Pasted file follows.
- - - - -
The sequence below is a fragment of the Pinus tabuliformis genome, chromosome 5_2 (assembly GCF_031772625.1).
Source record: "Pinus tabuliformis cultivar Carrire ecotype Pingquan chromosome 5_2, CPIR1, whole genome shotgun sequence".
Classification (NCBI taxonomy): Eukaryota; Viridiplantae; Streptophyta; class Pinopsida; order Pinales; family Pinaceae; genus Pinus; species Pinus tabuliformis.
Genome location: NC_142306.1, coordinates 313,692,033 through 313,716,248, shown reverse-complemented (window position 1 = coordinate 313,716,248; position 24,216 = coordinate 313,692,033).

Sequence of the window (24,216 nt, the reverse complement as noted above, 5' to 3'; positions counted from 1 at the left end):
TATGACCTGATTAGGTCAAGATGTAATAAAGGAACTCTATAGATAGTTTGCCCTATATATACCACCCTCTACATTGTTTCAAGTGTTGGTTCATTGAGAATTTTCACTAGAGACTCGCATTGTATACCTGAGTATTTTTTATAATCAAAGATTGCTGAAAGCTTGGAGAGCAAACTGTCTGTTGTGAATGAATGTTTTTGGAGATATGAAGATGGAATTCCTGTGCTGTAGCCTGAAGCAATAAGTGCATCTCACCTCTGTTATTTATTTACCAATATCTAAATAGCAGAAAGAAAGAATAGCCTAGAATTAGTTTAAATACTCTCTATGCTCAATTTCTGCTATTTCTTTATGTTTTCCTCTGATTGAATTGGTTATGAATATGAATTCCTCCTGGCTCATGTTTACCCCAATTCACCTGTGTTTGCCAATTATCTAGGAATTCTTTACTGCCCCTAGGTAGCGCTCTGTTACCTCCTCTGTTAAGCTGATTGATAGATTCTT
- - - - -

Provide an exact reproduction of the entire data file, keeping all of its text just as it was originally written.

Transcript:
The sequence below is a fragment of the Pinus tabuliformis genome, chromosome 5_2 (assembly GCF_031772625.1).
Source record: "Pinus tabuliformis cultivar Carrire ecotype Pingquan chromosome 5_2, CPIR1, whole genome shotgun sequence".
Classification (NCBI taxonomy): Eukaryota; Viridiplantae; Streptophyta; class Pinopsida; order Pinales; family Pinaceae; genus Pinus; species Pinus tabuliformis.
Genome location: NC_142306.1, coordinates 313,692,033 through 313,716,248, shown reverse-complemented (window position 1 = coordinate 313,716,248; position 24,216 = coordinate 313,692,033).

Sequence of the window (24,216 nt, the reverse complement as noted above, 5' to 3'; positions counted from 1 at the left end):
TATGACCTGATTAGGTCAAGATGTAATAAAGGAACTCTATAGATAGTTTGCCCTATATATACCACCCTCTACATTGTTTCAAGTGTTGGTTCATTGAGAATTTTCACTAGAGACTCGCATTGTATACCTGAGTATTTTTTATAATCAAAGATTGCTGAAAGCTTGGAGAGCAAACTGTCTGTTGTGAATGAATGTTTTTGGAGATATGAAGATGGAATTCCTGTGCTGTAGCCTGAAGCAATAAGTGCATCTCACCTCTGTTATTTATTTACCAATATCTAAATAGCAGAAAGAAAGAATAGCCTAGAATTAGTTTAAATACTCTCTATGCTCAATTTCTGCTATTTCTTTATGTTTTCCTCTGATTGAATTGGTTATGAATATGAATTCCTCCTGGCTCATGTTTACCCCAATTCACCTGTGTTTGCCAATTATCTAGGAATTCTTTACTGCCCCTAGGTAGCGCTCTGTTACCTCCTCTGTTAAGCTGATTGATAGATTCTT